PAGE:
How would you feel about a robot caring for you? How do you imagine a future where your relatives would be cared for by robots? Will robots aid or increase feelings of loneliness?
Join Lorenza Ippolito, Anna Dumitriu and Alex May to investigate the philosophical and practical questions behind robotics.
HARR1 (Humanoid Art Research Robot 1) is part of an art project entitled “My Robot Companion” by Anna Dumitriu and Alex May, made in collaboration with the University of Hertfordshire’s Adaptive Systems Research Group.
Anyone looking at this news page would surmise that little has been happening here in 2014, but this would be greatly deceiving as much preparation has been taking place behind the scenes.
Predominately I’ve been working on new software art tools that I will be using extensively for my practise over the coming years. They will allow me to create much richer narrative installations by controlling multiple video playback (including video mapping) with synchronised audio, lighting, and other hardware.
I am also developing my own tools (rather than using other existing software) as part of my own “digital preservation” strategy to ensure artworks that I (or others) create now will be able to be shown in their correct form in the future.
My plan is to make these tools available at some point after I’ve road tested them myself, which leads me nicely onto:
New Projects and Funding
It is with great pleasure that I can announce that I have been awarded a grant from Arts Council England to create a series of new works, exhibitions, events, and workshops over the next 12 months using the video mapping software and techniques I’ve been developing. I will be posting up details soon of what’s going to be happening , and there will be an open-call for December, but it’s going to be a very exciting run up to the new year (and beyond).
I’m also very happy to announce that I’m working on two collaborative projects with acclaimed bio-artist Anna Dumitriu that have also just received funding:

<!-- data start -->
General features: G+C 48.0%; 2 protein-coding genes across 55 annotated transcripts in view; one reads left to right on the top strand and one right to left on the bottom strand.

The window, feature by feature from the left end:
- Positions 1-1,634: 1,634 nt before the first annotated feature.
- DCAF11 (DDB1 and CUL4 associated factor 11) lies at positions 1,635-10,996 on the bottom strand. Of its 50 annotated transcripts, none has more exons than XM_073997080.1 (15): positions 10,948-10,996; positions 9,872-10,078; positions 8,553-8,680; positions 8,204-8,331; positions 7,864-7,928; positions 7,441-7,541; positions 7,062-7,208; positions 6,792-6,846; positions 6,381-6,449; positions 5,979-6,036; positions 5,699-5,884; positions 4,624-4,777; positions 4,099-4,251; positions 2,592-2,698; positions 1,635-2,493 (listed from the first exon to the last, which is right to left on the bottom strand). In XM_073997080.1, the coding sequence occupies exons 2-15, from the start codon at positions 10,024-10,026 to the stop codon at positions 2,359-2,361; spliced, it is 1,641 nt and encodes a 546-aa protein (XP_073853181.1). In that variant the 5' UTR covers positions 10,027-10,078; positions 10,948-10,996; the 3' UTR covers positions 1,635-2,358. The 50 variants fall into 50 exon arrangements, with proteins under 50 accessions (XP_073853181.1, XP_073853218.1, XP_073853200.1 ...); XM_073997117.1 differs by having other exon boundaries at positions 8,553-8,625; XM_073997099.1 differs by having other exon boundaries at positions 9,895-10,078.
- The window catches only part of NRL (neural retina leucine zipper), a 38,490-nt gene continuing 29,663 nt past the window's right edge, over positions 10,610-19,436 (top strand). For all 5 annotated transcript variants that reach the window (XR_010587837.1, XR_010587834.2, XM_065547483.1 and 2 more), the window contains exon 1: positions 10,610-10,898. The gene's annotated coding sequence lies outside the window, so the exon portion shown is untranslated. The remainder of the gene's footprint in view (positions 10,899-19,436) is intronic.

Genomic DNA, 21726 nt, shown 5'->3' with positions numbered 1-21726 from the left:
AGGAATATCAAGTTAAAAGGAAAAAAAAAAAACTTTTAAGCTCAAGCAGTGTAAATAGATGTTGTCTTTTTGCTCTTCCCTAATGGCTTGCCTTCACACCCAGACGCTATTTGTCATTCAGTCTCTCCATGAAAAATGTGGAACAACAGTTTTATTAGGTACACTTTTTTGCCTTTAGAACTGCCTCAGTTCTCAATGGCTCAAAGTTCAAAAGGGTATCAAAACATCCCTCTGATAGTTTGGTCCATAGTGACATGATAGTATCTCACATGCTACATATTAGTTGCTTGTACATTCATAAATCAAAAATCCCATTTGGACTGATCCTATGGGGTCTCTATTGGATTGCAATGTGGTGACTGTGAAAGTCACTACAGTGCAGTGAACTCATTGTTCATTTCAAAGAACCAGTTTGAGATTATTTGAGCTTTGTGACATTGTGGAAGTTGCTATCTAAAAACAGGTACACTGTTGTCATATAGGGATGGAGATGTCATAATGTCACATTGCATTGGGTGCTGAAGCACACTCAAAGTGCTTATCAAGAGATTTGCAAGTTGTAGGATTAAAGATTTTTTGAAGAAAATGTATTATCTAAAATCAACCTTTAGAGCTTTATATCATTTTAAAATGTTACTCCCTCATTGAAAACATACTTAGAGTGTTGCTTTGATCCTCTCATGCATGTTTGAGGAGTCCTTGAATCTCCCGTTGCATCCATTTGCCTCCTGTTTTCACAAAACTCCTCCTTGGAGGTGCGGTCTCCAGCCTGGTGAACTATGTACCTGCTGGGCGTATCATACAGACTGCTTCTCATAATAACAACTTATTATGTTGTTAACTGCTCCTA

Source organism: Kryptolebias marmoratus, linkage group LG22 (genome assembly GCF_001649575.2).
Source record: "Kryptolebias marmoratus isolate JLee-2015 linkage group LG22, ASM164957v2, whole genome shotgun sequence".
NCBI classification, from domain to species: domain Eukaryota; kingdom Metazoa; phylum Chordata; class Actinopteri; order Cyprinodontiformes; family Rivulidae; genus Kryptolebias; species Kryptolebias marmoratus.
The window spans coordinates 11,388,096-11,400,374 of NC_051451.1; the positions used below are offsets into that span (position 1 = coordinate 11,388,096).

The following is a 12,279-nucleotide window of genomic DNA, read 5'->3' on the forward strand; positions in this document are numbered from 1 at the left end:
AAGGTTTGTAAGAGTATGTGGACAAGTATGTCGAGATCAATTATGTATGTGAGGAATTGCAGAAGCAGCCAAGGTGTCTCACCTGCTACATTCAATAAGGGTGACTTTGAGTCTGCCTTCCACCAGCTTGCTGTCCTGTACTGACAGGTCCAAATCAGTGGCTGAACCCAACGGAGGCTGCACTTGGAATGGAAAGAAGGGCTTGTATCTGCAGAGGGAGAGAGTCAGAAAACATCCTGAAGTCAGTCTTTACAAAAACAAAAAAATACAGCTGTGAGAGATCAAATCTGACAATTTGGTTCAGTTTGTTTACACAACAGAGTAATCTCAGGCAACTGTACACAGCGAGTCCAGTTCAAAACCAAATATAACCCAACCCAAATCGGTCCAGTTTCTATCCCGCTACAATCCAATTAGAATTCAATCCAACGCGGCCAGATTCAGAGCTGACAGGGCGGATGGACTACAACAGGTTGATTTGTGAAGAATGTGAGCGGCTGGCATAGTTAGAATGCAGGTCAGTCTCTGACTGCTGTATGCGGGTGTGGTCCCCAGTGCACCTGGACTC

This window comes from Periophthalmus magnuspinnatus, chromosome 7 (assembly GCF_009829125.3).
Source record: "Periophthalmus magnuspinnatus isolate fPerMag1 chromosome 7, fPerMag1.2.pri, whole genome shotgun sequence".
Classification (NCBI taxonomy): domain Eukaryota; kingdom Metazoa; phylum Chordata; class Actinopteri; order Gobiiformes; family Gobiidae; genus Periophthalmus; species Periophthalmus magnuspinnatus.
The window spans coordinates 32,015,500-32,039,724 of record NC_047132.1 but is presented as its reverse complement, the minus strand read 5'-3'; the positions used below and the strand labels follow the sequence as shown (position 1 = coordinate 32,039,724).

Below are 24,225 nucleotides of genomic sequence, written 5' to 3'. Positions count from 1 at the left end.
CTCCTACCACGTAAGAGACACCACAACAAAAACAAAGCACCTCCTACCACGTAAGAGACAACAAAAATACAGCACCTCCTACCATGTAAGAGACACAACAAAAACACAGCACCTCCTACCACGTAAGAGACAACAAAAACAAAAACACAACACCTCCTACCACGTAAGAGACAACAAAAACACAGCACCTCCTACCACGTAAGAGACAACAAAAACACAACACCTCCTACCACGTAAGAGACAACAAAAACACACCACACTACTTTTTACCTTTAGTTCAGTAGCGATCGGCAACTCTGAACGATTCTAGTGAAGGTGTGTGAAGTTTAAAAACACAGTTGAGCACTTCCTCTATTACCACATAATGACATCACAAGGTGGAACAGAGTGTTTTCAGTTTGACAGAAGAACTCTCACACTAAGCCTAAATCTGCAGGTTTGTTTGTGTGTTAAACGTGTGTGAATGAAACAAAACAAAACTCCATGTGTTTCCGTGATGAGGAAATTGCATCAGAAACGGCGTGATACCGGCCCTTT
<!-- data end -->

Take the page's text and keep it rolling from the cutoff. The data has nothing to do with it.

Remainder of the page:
One will be to co-create a new interactive video installation exploring the human micro-biome for the amazing Cinekid Festival in Amsterdam this October.
The other is doing the programming for a digital artwork called “Sequence” that will interrogate the algorithms, processes, and ethics behind whole genome sequencing, again funded by Arts Council England.
And finally, I’ve just installed my interactive digital artwork “Shadows of Light” in the main gallery of The Lightbox in Woking in preparation for their first ever digital art exhibition, which opens on July 15th. The piece was originally made in 2009 and has most recently been exhibited in the Tate Modern and at ICT2013 in Vilnius.
“We aim to create a legendary three day intensive open lab, at ISEA 2014 in Dubai, in the form of a living artwork/happening at the cutting edge of DIY biology practices, bioart, the body and digital technologies, taking the form of creative interactions between artists led by The Institute of Unnecessary Research (IUR) and The Egyptian Bioart Club.”
“This paradigm shifting open lab will facilitate collaborative working practices and cross cultural dialogue, with a focus on ethical debates and the role of the artist working within science settings in the West and the Arab World. The three day intensive collaborative workshop, will include hands on “do it together” microbiology and bioart with Anna Dumitriu and Heba El Aziz, participatory video mapping activities with Alex May and brainwave/lucid dreaming performance art with Luciana Haill as well as other activities and presentations. The workshop will be followed by a final public installation, exhibition and performance of the outcomes, with show and tell presentations on the third evening.”
ICT & ART Connect sets out to bring together artists and technologists to explore new ways of working. Collaborative acts of co-creation, together with an open and multidisciplinary discussion, will foster the bringing together of art and technology.
The initiative stems from the EU FP7 funded support action FET-ART, addressing the FET (Future Emerging Technologies) objective of the FP7 ICT Theme.